The world of wireless devices is moving fast and 802.11n or Wireless ‘N’ is the hottest new technology to hit the shelves. Everyone’s talking about ‘the next great leap in wireless technology’ and all of the big names in home networking are pushing their next-generation breakthrough solutions. Let’s forget about the fact that 802.11n is still only in the draft stages and hasn’t even been officially defined yet; what’s on offer and will you really notice the difference? Is the hype purely that—a marketing drive riding the 802.11n gravy train?
What are the claims being put forward by various producers of 802.11 draft n products?
Apple claim that due to multiple input multiple output (MIMO) technology, 802.11n can perform up to five times faster and up to twice the range of 802.11g. There is of course the small print stating that actual performance may vary based on range, site conditions, and other factors.
Netgear quote the maximum speed of up to 300Mbps with the small print stating that this figure is derived from IEEE standard 802.11n specifications and actually throughput may vary. Netgear refrain from making any claims about increased range over 802.11g, simply saying that its ‘Rangemax Next’ product line provides maximum coverage and bandwidth. Another feature of Netgear’s 802.11n range of routers is their ‘Steady-Stream’ technology, which is claimed to offer a stable, constant connection perfect for streaming media applications. No more interruptions and freezes?
Belkin’s N1 range of wireless products are described as a breakthrough solution for larger homes or offices that have a wide area to cover and want to run high bandwidth applications. Belkin claim that speeds and range are greatly increased over 802.11g, but they do also say (in the small print) that the quoted rate is the physical data rate and that actually throughput will be lower. I think it’s pretty good of them to come right out with this rather than saying ‘may be’ or ‘could be’ lower.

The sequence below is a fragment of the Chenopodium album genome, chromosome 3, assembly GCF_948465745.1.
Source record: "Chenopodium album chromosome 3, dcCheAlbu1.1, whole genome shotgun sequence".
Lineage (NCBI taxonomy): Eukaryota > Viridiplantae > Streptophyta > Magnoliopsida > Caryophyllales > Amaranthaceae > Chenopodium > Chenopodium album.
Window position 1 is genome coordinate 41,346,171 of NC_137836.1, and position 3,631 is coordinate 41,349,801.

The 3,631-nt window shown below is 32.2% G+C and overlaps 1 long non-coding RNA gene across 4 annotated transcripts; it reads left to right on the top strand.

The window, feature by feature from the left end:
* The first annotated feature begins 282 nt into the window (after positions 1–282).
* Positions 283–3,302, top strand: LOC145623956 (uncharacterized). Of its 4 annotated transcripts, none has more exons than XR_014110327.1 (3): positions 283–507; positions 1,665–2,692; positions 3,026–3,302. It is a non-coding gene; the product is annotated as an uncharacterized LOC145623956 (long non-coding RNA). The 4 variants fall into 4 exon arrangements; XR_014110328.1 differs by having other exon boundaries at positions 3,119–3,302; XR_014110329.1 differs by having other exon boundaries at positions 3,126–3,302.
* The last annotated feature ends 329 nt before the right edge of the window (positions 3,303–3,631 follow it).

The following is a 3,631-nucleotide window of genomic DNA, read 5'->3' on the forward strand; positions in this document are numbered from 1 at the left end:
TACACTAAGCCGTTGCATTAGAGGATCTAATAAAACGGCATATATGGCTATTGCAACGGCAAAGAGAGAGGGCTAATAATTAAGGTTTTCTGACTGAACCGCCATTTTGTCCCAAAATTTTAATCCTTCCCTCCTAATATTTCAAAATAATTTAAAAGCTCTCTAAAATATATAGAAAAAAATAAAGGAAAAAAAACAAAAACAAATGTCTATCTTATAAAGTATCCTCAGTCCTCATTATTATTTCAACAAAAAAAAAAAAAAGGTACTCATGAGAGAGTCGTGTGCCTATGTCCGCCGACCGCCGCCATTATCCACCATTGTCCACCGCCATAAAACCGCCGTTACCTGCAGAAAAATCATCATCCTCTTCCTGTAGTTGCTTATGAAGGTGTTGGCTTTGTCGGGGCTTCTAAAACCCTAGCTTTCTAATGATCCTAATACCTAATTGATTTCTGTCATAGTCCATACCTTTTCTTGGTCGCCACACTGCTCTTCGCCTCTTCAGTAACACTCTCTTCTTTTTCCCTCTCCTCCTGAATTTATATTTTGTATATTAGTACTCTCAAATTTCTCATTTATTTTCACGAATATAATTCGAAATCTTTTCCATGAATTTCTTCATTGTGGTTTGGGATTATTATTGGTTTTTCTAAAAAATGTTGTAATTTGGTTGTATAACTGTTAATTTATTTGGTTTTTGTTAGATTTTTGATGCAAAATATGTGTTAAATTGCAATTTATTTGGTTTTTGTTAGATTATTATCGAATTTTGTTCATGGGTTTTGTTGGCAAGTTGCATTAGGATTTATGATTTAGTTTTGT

Realistically, the theoretical throughput of 802.11n devices would be no more than 100Mbps which is still a considerable improvement over the 25Mbps of 802.11g. For a more in depth analysis of 802.11n’s capabilities, I would recommend taking a look at this paper by James M. Wilson of Intel I found it a worthwhile read.
So all of the big names in wireless networking are making the same claims—four to five times the speed of 802.11g devices with greater coverage and increased range. How do these claims stand up in the real world—real world conditions, which are always far from ‘ideal’ with a mixture of hardware from different manufacturers? Next week, I’m going to swap my 802.11g modem/access point for an 802.11n model and see how it fares. If you’ve already made the move, leave a comment or two and tell me whether you think it’s made any real difference to your wireless experience.